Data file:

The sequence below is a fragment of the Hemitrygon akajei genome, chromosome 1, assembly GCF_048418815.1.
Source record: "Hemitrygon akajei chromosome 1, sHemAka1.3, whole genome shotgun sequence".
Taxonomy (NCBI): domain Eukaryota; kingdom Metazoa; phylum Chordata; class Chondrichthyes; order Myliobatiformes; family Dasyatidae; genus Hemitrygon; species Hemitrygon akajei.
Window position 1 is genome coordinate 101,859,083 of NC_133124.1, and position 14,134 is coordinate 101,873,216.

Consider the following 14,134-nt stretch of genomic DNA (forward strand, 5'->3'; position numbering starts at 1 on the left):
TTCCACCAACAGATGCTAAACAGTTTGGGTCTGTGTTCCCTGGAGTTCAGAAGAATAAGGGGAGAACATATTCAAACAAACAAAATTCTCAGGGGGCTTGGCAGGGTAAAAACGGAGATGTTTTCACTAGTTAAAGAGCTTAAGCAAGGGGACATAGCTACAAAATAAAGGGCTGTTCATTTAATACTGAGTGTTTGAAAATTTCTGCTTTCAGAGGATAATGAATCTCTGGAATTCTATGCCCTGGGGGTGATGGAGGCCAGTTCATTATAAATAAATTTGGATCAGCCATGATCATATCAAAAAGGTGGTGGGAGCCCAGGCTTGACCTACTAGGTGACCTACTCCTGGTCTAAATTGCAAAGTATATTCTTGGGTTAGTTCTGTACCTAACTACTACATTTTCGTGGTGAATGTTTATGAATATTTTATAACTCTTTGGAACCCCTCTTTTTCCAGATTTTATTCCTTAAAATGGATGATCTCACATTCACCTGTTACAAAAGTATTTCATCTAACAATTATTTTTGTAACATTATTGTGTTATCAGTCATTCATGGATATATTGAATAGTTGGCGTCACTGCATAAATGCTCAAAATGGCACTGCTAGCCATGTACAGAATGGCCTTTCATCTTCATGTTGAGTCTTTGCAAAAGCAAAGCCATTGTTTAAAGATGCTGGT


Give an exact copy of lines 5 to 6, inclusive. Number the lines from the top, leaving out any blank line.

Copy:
Consider the following 14,134-nt stretch of genomic DNA (forward strand, 5'->3'; position numbering starts at 1 on the left):
TTCCACCAACAGATGCTAAACAGTTTGGGTCTGTGTTCCCTGGAGTTCAGAAGAATAAGGGGAGAACATATTCAAACAAACAAAATTCTCAGGGGGCTTGGCAGGGTAAAAACGGAGATGTTTTCACTAGTTAAAGAGCTTAAGCAAGGGGACATAGCTACAAAATAAAGGGCTGTTCATTTAATACTGAGTGTTTGAAAATTTCTGCTTTCAGAGGATAATGAATCTCTGGAATTCTATGCCCTGGGGGTGATGGAGGCCAGTTCATTATAAATAAATTTGGATCAGCCATGATCATATCAAAAAGGTGGTGGGAGCCCAGGCTTGACCTACTAGGTGACCTACTCCTGGTCTAAATTGCAAAGTATATTCTTGGGTTAGTTCTGTACCTAACTACTACATTTTCGTGGTGAATGTTTATGAATATTTTATAACTCTTTGGAACCCCTCTTTTTCCAGATTTTATTCCTTAAAATGGATGATCTCACATTCACCTGTTACAAAAGTATTTCATCTAACAATTATTTTTGTAACATTATTGTGTTATCAGTCATTCATGGATATATTGAATAGTTGGCGTCACTGCATAAATGCTCAAAATGGCACTGCTAGCCATGTACAGAATGGCCTTTCATCTTCATGTTGAGTCTTTGCAAAAGCAAAGCCATTGTTTAAAGATGCTGGT